EPA Proposes to Repeal Obama-era Clean Power Plan

Posted October 12, 2017 | By Direct Energy Business



Just this this week, the Environmental Protection Agency issued a proposed rule that would officially repeal the Obama-era Clean Power Plan. This repeal is  expected to be a protracted, years-long regulatory and legal process.

According to President Donald Trump’s EPA, the Clean Power Plan must be rolled back because they believe that the Clean Air Act does not give the EPA the power to regulate "beyond the fence line" of electric power plants. That legal reasoning has driven opposition to the Clean Air Act since the rule was finalized two years ago.

 Another criticism of the original Plan centered on the definition of the "best system of emissions reduction" in the statute. The Obama administration interpreted the term broadly, finding that the best "system" to cut emissions was a full-grid approach that had already been successfully applied at smaller scales in states. Critics of the Clean Power Plan and now the Trump Administration maintain that interpretation stretches the relevant portion of the Clean Air Act beyond its intended target: direct emissions from power plants.

 The proposed rollback also changes the way costs and benefits are calculated for the Clean Power Plan, specifically by rejecting  the Obama administration's inclusion of the global benefits of reducing greenhouse gas emissions and reducing the estimates of health benefits tied to reducing carbon in the environment. By not quantifying these benefits, the EPA is arguing the Clean Power Plan is too costly for the country and using this as another justification for repeal.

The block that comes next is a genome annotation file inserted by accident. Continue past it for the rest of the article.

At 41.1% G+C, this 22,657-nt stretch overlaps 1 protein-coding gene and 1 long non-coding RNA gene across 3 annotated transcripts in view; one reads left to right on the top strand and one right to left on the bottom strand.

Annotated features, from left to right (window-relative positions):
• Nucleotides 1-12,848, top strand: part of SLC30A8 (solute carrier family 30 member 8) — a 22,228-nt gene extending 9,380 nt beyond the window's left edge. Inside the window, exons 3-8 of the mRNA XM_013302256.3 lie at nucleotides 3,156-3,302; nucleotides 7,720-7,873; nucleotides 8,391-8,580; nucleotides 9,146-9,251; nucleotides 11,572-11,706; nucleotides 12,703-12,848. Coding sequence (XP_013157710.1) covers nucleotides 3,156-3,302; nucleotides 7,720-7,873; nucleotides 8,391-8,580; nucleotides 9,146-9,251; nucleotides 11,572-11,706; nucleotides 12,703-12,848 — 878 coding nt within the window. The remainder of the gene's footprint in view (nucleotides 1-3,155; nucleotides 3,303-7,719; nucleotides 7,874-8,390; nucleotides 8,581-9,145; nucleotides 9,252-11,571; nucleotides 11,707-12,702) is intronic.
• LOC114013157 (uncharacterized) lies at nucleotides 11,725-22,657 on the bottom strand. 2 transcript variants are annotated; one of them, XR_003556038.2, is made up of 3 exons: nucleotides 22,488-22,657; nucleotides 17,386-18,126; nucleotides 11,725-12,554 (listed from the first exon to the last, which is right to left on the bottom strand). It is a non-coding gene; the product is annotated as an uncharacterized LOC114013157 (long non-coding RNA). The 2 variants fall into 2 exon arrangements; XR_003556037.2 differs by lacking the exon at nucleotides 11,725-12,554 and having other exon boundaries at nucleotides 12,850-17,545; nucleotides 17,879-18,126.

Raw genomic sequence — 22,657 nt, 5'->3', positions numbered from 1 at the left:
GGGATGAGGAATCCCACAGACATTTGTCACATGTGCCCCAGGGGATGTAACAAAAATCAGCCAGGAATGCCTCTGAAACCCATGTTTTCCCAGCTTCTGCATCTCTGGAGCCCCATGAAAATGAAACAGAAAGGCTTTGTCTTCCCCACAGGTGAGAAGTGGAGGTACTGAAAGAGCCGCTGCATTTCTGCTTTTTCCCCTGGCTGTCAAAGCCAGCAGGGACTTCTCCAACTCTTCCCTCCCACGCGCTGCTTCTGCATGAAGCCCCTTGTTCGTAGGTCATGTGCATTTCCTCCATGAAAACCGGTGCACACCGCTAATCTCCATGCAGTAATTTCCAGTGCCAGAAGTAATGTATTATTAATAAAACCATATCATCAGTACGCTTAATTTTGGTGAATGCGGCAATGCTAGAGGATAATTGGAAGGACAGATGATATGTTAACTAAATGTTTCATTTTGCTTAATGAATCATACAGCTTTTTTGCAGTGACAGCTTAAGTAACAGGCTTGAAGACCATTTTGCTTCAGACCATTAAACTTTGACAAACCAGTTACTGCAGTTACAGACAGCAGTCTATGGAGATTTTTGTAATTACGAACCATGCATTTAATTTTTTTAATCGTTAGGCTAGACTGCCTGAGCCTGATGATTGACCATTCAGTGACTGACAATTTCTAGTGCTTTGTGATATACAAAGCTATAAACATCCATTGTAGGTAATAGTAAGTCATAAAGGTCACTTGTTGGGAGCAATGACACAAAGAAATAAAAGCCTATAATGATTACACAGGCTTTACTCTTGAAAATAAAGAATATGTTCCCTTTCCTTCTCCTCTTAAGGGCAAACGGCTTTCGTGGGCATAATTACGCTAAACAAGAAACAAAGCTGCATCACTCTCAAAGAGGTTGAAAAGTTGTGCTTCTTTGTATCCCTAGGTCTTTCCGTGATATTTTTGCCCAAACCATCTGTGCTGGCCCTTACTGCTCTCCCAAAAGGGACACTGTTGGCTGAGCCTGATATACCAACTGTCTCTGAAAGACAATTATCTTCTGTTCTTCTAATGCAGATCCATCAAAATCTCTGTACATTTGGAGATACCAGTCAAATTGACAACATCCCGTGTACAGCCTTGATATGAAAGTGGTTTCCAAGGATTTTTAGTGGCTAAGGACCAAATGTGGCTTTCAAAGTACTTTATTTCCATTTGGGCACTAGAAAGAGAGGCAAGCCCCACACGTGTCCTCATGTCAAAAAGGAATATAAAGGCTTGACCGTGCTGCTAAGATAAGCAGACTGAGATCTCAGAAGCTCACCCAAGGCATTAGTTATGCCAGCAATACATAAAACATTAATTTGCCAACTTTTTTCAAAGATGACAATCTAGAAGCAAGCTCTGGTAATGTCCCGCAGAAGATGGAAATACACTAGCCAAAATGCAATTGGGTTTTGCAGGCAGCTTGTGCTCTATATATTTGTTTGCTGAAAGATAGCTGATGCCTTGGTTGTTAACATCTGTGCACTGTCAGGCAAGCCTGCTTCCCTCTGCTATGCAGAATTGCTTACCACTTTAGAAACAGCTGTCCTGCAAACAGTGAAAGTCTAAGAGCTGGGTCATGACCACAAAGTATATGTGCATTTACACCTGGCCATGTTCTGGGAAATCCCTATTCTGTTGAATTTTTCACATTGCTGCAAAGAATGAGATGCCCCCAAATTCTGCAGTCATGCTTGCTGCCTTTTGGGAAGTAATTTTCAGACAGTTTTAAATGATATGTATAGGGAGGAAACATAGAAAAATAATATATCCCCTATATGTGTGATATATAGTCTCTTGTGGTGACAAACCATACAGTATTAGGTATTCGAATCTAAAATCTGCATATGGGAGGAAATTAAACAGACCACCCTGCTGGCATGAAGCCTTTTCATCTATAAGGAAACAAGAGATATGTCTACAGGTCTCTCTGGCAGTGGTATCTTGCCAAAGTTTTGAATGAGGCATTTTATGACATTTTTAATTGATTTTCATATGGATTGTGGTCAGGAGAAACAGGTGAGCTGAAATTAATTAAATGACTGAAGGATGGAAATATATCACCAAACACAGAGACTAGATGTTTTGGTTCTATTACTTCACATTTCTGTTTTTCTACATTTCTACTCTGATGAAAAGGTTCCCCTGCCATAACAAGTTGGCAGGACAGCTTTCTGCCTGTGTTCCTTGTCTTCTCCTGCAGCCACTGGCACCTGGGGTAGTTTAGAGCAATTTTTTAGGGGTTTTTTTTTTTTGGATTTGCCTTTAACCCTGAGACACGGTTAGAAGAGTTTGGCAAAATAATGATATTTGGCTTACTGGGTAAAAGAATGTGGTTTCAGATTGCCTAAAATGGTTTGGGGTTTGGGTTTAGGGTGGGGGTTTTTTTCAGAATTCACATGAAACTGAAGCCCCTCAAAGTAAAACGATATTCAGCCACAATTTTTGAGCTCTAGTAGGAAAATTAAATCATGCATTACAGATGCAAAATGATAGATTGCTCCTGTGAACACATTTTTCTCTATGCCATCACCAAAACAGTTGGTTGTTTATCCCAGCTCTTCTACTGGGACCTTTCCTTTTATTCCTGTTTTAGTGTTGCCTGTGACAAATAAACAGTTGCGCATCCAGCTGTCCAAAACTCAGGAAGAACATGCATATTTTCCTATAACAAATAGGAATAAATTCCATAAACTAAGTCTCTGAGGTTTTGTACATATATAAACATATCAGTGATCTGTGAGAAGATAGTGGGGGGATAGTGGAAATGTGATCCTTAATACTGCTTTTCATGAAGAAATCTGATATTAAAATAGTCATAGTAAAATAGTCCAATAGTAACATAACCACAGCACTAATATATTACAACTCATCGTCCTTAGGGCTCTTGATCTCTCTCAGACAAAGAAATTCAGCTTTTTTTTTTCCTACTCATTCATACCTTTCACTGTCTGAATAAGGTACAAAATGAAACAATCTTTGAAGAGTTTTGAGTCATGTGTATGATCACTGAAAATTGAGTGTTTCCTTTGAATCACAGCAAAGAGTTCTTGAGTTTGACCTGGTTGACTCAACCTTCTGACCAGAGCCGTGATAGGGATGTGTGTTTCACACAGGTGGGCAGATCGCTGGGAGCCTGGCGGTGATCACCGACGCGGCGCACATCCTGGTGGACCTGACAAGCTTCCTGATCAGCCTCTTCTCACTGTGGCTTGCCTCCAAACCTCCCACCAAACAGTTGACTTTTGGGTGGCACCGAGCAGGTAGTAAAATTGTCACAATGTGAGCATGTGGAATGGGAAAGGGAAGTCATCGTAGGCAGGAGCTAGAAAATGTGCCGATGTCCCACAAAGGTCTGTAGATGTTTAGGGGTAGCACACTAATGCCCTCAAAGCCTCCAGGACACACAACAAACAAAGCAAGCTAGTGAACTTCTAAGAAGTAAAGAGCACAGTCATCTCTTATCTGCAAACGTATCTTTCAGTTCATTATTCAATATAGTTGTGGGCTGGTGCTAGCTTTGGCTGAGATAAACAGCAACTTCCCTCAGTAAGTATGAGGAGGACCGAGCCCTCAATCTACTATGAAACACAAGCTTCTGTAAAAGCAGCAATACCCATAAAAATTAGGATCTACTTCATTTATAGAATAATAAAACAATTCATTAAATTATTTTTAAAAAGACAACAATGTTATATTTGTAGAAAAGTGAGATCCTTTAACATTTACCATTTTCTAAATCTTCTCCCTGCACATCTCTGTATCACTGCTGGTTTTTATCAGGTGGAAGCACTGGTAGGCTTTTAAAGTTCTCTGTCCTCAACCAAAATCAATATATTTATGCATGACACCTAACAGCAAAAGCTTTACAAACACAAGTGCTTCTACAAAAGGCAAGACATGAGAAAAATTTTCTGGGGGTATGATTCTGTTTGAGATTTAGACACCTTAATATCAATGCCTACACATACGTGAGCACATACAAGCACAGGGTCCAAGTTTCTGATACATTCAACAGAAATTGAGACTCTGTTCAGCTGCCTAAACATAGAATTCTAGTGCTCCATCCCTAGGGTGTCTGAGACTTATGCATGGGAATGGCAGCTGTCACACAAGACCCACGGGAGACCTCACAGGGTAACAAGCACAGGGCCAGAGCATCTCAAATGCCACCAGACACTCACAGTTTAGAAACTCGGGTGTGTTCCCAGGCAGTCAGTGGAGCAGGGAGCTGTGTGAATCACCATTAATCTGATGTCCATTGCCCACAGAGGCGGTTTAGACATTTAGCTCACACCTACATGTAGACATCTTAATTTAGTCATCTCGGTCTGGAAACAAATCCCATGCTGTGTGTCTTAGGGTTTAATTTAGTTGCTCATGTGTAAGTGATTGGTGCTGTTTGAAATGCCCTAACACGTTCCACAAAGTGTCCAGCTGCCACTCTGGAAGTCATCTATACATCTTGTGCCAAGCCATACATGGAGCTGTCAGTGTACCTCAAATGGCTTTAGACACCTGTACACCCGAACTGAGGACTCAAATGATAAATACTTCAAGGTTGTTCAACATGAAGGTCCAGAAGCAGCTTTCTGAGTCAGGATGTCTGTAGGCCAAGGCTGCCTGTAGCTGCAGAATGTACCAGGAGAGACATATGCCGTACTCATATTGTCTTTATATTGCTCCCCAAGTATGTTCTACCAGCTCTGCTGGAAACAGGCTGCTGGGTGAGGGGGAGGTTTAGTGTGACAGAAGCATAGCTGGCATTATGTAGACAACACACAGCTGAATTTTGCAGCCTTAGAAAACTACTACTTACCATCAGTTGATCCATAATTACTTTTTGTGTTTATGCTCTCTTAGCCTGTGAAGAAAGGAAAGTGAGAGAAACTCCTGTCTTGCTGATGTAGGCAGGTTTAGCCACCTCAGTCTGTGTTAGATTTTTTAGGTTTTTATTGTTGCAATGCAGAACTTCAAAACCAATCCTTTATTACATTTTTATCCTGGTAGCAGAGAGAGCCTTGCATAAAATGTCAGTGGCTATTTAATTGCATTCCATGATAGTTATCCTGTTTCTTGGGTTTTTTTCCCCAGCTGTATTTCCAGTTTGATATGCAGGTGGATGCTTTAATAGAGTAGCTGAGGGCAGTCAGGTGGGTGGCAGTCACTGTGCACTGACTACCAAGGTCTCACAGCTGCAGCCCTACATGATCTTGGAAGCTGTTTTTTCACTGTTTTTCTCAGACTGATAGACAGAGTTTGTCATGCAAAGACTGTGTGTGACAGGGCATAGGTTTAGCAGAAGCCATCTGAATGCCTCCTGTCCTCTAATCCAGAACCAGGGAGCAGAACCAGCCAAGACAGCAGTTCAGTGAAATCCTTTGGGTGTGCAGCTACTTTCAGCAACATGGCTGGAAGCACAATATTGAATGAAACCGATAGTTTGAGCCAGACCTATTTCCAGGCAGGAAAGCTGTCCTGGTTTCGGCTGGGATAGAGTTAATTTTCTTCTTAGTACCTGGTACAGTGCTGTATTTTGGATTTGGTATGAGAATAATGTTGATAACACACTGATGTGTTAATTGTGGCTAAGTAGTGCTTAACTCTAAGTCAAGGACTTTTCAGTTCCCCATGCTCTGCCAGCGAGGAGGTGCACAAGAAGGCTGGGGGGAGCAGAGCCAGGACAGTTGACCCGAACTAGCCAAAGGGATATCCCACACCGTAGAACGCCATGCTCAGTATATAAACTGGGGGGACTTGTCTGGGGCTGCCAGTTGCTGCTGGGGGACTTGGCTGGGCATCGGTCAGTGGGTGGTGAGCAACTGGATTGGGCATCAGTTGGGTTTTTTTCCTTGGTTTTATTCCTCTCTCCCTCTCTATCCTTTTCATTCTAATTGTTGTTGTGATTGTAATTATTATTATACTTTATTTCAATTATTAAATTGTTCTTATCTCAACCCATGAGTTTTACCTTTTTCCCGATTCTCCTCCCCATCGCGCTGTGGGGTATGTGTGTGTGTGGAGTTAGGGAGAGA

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 Repealing, but not Replacing…For Now

The EPA's proposal to kill the Clean Power Plan does not include immediate plans for a replacement. However, in a statement released on October 10, 2017 EPA administrator Scott Pruitt said, “We are committed to righting the wrongs of the Obama administration by cleaning the regulatory slate.  Any replacement rule will be done carefully, properly, and with humility, by listening to all those affected by the rule.

 It’s important to note that repealing the rule without a ready replacement will put a target on the government's back in the courtroom. The Supreme Court in 2007 affirmed that the EPA has authority to regulate greenhouse gases, and the agency in 2009 determined that the emissions endanger public health, technically making the EPA out of compliance with the Supreme Court’s ruling if they decide to not issue a replacement rule.


Next Steps

 Lawsuits over the final repeal plan and a possible replacement rule — which would likely be much narrower than the original regulation — are a given. Those could take months or even years to play out, though, since legal challenges likely won't be filed until after EPA's moves are finalized sometime in 2018. Less certain than future litigation is what happens to the legal battle over the Obama rule. Several scenarios could play out during the litigation process that could impact the Clean Power Plan’s true fate in the years to come.

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